You could drive a tractor trailer through the gaps of logic in this plot, but the movie is more interested in showing us a tractor trailer getting sucked off the road by the out-of-orbit gravitational pull and hurled like a matchstick into the side of a mountain. If you accept that movies like this exist primarily for the aesthetic pleasures of CGI-enhanced disaster montages, there is an exuberant absurdity to Emmerich’s canon: no one does the utter destruction of civilization’s infrastructure with quite the same verve.
His movies also follow a well-worn script of merging scientific investigation with fringy, conspiracy thinking. In 2012 (2009), respected scientists are forced to reckon with the truth of an ancient Mayan prophecy predicting the end of the world. The Day after Tomorrow (2004) depends on fictional paleoclimatology to make sense of a new instant ice age that is freezing the Northern Hemisphere in a matter of days. And the rogue scientist who understands what is happening before anyone else in Moonfall turns out to be a “metastructuralist”—someone who believes that a race of superbeings has populated space with metastructures, of which our moon is one.
This is the sort of thing that Don’t Look Up tries to parody, but it is also part of what dilutes its power to contribute to the change it wants to see. It indulges in the conspiracy thinking that imagines the world as a three-way battle between individuals trying to speak the truth, a powerful set of elites who do not want the truth to be known, and a sheeplike public who are unwilling to think for themselves. We can know rationally and philosophically that conspiracy and scientific claims to truth are not the same. But as narrative devices and character arcs inside Don’t Look Up they feel the same. They both make the heroic act one of knowledge—of seeing things as they really are and heroically fighting for that knowledge against insurmountable odds. And if I am honest, I found the metastructuralist (played by John Bradley) in Moonfall at least as believable and even more endearing than the midwestern scientists in Don’t Look Up.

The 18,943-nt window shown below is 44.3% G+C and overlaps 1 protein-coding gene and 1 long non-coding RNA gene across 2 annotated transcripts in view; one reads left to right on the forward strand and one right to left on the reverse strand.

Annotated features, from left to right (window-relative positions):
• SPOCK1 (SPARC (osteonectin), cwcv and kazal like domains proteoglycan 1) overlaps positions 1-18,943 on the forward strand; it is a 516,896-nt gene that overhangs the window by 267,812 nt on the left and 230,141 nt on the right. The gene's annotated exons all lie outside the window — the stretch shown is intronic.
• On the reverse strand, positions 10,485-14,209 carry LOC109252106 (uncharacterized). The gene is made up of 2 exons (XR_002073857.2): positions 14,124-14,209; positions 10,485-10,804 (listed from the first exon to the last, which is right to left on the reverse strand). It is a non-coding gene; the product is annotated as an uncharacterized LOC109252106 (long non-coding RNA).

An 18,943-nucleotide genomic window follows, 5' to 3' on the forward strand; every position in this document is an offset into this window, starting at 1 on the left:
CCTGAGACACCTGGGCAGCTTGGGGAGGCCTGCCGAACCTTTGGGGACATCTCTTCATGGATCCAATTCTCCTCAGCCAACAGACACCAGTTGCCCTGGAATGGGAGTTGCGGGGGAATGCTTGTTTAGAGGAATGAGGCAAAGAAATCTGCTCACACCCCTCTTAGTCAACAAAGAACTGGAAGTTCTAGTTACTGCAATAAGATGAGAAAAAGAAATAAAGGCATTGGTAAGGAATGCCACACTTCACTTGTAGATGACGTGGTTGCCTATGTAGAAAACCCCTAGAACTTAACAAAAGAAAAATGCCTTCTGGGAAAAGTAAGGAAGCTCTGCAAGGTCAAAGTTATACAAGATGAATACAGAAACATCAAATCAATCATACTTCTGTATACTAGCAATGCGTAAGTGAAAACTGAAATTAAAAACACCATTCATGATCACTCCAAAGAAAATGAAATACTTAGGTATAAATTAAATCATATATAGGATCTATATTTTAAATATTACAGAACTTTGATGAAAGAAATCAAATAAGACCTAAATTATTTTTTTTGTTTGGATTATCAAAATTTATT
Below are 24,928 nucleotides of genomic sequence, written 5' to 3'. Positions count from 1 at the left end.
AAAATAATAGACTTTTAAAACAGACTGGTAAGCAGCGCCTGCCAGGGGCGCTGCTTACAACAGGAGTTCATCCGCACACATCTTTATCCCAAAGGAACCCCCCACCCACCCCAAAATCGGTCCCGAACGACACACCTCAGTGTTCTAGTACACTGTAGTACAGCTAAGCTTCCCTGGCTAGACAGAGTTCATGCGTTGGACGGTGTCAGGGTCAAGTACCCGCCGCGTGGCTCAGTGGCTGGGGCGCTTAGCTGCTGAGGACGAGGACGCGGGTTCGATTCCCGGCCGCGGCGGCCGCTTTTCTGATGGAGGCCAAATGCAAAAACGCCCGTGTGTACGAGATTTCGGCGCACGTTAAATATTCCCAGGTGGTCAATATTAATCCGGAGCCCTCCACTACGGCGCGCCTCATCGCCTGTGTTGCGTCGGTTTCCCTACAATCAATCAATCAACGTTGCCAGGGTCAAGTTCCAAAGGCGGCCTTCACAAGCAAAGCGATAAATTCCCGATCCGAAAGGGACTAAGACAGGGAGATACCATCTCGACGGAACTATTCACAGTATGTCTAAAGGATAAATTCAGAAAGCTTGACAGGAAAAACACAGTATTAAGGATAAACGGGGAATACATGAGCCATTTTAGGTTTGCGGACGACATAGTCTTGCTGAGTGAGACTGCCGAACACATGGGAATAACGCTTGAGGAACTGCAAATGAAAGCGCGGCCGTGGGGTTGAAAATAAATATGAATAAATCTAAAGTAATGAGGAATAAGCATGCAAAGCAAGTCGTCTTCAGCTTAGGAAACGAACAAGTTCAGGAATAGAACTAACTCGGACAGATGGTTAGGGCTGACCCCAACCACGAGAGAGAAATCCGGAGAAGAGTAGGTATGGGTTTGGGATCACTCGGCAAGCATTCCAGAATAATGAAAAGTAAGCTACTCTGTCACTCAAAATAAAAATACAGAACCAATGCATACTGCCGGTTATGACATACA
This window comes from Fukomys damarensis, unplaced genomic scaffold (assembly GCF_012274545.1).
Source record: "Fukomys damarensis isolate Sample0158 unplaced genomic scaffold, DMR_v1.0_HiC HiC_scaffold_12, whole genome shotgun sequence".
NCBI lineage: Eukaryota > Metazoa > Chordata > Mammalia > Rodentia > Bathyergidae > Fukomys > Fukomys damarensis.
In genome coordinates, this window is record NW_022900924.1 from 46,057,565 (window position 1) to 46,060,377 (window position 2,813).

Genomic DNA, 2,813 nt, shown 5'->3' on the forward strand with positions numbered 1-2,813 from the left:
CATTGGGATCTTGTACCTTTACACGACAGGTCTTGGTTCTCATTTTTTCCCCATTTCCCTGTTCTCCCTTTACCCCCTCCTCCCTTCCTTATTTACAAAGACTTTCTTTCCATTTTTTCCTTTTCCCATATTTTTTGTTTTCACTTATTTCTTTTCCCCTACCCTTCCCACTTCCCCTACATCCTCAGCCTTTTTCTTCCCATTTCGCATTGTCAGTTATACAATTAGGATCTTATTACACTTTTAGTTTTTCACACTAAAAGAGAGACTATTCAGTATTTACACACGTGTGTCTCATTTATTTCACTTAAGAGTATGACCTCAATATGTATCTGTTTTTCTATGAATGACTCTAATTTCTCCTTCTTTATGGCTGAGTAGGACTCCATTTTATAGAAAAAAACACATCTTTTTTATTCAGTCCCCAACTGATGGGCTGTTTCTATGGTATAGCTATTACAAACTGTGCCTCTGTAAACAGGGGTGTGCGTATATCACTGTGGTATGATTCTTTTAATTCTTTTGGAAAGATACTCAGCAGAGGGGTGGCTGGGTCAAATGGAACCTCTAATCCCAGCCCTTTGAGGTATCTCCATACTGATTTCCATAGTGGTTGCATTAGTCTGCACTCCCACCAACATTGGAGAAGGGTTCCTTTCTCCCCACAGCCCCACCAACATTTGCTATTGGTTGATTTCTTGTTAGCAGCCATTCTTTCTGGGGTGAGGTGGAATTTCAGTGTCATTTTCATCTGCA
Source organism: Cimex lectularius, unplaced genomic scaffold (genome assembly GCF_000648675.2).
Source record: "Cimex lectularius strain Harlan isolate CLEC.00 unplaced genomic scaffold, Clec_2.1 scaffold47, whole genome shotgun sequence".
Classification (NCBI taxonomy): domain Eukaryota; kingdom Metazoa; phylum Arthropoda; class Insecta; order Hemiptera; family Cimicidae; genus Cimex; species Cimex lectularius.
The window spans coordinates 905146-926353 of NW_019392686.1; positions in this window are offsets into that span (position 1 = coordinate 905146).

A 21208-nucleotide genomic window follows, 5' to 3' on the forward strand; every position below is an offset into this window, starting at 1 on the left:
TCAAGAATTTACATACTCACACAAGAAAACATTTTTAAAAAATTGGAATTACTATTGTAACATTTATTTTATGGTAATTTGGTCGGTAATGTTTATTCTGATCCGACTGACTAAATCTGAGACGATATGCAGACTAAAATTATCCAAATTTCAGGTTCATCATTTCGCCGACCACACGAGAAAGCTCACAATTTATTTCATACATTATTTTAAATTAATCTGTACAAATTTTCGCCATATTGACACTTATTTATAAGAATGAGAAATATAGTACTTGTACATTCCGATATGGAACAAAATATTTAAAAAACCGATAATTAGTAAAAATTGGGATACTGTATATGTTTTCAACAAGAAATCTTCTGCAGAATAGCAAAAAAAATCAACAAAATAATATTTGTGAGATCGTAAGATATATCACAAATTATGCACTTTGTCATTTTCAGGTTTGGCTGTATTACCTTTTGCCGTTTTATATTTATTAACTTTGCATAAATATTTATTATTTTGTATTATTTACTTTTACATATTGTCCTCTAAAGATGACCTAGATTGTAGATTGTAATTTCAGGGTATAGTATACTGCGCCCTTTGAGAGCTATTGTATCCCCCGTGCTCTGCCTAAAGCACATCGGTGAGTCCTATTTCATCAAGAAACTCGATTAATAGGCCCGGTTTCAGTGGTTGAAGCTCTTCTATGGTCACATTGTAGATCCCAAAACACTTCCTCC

This entire paradigm assumes that the greatest challenge to making change is changing people’s minds. For all its parody, Don’t Look Up earnestly believes this; it’s maybe even a little vindictive about it. The doubters will eventually have no choice but to believe, but in the meantime they will doom all the rest of us with them. Knowledge can’t save even those who have the courage to face the truth. This might explain why Don’t Look Up ultimately feels like just one more disaster movie: it is far easier—and maybe even more fun—to imagine the apocalyptic end of the world than to imagine how we could live in a radically different way now to prevent it. But we might have to look away from disaster if we are going to imagine the new genres, plots, and narrative devices that can do that work.
A version of this article appears in the print edition under the title “Disaster fatigue.”